Colocalization of Delta-opoid receptor with CGRP

DOR/CGRP Bao, et al. Neuron 2003

Contents
• • • • • • • Microscopy Histological staining Immunohistochemistry/Immunocytochemistry Immuno-electron microscopy Fluorescence dye Quantitative analysis Application

• • • • •

Nucleic acid detection Actin and tublin probes Apoptosis probes Calcium indicator Organelle probes: golgi apparatus, endoplasmic reticulum, lysosomes, vacuoles and other acidic organelles, mitochondria • Photoactivatable (caged) probes

Nucleic acid detection

Golgi bodies in a muntjac skin cell were labeled with anti–Golgin-97 antibody and visualized with green-fluorescent Alexa Fluor 488 goat anti–mouse IgG1 antibody. Filamentous actin was labeled with Alexa Fluor 680 phalloidin (pseudocolored purple). Nuclei were stained with blue-fluorescent DAPI. From Molecular Probes

Actin and tublin probes

Actin filaments of the turbellarian flatworm Archimonotresis sp. stained with Alexa Fluor 488 phalloidin to reveal a meshwork of longitudinal, circular and diagonal muscles. From Molecular Probes

Apoptosis probes

Detection of apoptosis in SK-N-MC neuroblastoma cells Hoechst 33342 (blue), Tetramethylrhodamine ethyl ester (TMRE, red), mitochondria marker Rhodamine 110, bis-L-aspartic acid amide (green), apoptosis marker From Molecular Probes

Calcium Indicators

REF-52 fibroblasts loaded with fura-2 AM following microinjection of Cyclic AMP Fluorosensor (FlCRhR) From Molecular Probes

MitoTracker

Bovine pulmonary artery endothelial cells incubated with MitoTracker Red CMXRos to label the mitochondria. After fixation and permeabilization, the cells were stained with BODIPY FL phallacidin to label the F-actin filaments and finally counterstained with DAPI to label the nucleus. From Molecular Probes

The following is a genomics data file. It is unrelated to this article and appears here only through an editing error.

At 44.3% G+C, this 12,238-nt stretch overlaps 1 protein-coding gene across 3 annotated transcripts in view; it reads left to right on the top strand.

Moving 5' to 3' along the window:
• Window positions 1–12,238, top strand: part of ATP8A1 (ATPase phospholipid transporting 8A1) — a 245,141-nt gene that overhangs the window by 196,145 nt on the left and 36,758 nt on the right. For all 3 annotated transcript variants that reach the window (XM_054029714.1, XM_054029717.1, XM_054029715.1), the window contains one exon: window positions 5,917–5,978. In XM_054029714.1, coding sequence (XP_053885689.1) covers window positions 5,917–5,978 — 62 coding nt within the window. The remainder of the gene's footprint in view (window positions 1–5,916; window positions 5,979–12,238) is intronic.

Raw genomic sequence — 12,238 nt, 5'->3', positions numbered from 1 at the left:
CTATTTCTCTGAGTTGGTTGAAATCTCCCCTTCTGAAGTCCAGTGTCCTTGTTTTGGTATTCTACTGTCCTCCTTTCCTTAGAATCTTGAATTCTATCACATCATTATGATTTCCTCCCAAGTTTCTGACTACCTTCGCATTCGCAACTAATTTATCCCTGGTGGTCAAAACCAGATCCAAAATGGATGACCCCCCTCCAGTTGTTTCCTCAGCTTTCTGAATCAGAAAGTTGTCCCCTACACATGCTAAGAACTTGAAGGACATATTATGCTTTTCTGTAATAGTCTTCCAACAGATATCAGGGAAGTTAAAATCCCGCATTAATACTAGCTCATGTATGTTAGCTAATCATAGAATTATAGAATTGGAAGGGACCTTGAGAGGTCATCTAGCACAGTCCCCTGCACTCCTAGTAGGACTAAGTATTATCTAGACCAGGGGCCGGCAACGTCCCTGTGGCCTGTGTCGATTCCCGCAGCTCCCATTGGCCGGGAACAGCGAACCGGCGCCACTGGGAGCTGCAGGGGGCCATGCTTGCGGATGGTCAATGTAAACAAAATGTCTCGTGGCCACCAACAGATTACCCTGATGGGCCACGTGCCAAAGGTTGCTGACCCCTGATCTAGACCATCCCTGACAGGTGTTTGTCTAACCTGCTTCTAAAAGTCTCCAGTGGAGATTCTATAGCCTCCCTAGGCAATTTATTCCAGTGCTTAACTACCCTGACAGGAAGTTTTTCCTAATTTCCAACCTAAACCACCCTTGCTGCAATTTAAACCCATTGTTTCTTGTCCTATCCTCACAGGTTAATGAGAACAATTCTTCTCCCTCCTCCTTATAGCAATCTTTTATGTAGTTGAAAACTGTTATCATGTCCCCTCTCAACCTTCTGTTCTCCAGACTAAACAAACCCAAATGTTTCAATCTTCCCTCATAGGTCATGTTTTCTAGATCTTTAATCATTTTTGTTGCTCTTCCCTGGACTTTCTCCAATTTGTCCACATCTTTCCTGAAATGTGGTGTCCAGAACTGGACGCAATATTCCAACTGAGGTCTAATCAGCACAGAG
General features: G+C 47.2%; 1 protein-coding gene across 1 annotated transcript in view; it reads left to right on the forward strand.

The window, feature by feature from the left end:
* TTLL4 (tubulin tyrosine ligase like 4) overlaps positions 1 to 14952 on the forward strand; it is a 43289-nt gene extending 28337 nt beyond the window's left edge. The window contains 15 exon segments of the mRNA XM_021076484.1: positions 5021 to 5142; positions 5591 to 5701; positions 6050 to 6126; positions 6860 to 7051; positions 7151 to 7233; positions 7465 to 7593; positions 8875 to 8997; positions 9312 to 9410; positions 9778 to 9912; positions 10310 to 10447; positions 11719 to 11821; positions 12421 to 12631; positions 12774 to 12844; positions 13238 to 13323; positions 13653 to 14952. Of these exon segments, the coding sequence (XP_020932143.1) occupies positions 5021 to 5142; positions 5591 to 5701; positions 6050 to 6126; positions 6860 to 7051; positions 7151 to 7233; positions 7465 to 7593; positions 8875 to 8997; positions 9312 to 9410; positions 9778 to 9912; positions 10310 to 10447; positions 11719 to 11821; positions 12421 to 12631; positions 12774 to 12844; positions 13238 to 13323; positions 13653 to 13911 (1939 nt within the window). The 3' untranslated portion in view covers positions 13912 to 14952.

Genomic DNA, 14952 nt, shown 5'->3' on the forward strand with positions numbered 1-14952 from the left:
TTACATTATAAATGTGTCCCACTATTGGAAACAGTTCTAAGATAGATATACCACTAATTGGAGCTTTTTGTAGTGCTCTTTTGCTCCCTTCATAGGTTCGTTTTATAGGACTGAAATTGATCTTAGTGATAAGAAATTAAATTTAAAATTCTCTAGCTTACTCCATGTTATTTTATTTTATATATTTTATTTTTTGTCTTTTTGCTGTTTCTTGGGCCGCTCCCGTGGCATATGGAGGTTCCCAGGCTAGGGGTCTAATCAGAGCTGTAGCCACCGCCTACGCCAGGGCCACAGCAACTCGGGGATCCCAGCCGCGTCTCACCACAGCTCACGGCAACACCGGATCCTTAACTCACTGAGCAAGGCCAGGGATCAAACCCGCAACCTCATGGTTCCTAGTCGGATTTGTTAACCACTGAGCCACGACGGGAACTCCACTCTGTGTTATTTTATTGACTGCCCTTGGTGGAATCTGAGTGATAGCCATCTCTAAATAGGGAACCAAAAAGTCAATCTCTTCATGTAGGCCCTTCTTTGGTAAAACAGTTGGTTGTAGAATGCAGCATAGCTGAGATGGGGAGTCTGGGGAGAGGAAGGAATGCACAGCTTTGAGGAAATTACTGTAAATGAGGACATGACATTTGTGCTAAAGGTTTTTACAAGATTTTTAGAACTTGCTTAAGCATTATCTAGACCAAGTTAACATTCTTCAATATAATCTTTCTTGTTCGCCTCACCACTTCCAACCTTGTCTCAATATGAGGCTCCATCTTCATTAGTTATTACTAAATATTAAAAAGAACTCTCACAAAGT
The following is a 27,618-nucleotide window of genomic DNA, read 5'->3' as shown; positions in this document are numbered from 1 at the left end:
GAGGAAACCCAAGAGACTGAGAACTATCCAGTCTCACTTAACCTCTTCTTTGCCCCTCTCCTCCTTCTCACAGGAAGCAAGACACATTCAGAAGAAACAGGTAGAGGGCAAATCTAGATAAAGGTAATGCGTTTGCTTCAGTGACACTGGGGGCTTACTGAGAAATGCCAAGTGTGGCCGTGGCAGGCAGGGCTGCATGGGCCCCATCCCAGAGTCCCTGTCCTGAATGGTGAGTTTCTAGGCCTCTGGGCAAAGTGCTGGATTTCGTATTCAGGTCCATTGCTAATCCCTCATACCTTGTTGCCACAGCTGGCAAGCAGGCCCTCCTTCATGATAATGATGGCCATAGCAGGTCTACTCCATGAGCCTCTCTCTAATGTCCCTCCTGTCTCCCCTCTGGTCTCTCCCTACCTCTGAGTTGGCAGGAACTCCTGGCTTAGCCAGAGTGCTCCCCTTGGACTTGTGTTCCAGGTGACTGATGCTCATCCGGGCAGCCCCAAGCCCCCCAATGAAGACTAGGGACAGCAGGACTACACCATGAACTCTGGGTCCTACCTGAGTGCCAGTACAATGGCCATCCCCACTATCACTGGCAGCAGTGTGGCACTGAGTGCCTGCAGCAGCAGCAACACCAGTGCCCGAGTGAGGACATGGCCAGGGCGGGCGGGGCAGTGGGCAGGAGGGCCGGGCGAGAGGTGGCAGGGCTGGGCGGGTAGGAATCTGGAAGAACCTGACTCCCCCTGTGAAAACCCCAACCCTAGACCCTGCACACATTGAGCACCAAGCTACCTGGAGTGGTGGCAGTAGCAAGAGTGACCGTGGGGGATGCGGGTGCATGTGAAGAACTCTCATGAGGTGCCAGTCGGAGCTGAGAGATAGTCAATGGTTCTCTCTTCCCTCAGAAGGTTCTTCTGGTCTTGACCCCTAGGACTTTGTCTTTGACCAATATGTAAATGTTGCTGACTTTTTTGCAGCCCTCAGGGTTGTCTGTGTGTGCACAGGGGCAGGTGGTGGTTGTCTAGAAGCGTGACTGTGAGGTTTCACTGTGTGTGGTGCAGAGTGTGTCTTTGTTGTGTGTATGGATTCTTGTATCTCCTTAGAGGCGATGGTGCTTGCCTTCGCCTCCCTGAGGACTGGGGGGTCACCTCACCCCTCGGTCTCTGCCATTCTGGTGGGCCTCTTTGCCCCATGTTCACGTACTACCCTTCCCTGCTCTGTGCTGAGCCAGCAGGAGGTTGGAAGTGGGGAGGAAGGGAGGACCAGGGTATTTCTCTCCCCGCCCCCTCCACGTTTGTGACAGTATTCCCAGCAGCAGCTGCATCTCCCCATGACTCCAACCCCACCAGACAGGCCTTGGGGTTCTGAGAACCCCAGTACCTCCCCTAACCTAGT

ER-Tracker

Live bovine pulmonary artery endothelial cells stained with ER-Tracker Blue-White DPX and MitoTracker Red CM-H2XRos. The endoplasmic reticulum appears green and the mitochondria appear orange. From Molecular Probes

LysoTracker Golgi marker

Viable Madin-Darby canine kidney (MDCK) cells sequentially stained with BODIPY FL C5-ceramide, LysoTracker Red DND-99 and Hoechst 33258. From Molecular Probes

Contents
• • • • • • • Microscopy Histological staining Immunohistochemistry/Immunocytochemistry Immunoelectron microscopy Fluorescence dye Quantitative analysis Application

Quantitative analysis
Number Length Intensity

Bao, et al. Eur. J. Neurosci. 2002

DOR agonist induces [Ca2+]i elevation and DOR redistribution via store-operated Ca2+ channel

Bao, et al. Neuron 2003

Translocation of delta-opioid receptor after DOR selective agonist treatment

DRG neuron

Bao, et al. Neuron 2003

Activation of DOR induces CGRP release

Bao, et al. Neuron 2003

Immunostaining of inserted DORs Incubating cells in a mixture of antibody against N-terminal of DOR and 1 µM Delt

Bao, et al. Neuron 2003

Okuse, et al. Nature 2002

Contents
• • • • • • • Microscopy Histological staining Immunohistochemistry/Immunocytochemistry Immunoelectron microscopy Fluorescence dye Quantitative analysis Application

Immunostaining of inserted DORs Incubating cells in a mixture of antibody against N-terminal of DOR and 1 µM Delt

Bao, et al. Neuron 2003

Visualizing molecules in living cells

quinacrine labeled vesicles

Fura-2

Visualizing molecules in living cells

Visualizing molecules in living cells

Gómez-Moutón, et al. JCB 2004

Visualizing molecules in living cells

TrkB receptor
Heerssen, et al. Nature Neurosci. 2004

Fluorescence Resonance Energy Transfer (FRET)

A-GFP

B-cy3

+C

Flourescence Recovery After Photobleaching (FRAP)

before photobleaching

after photobleaching

recovery of fluorescence after photobleaching

Graphical presentation of data collected during a FRAP experiment

Contents
• Microscopy • Histological staining • Immunohistochemistry/Immunoc ytochemistry • Immunoelectron microscopy • Fluorescence dye • Quantitative analysis • Application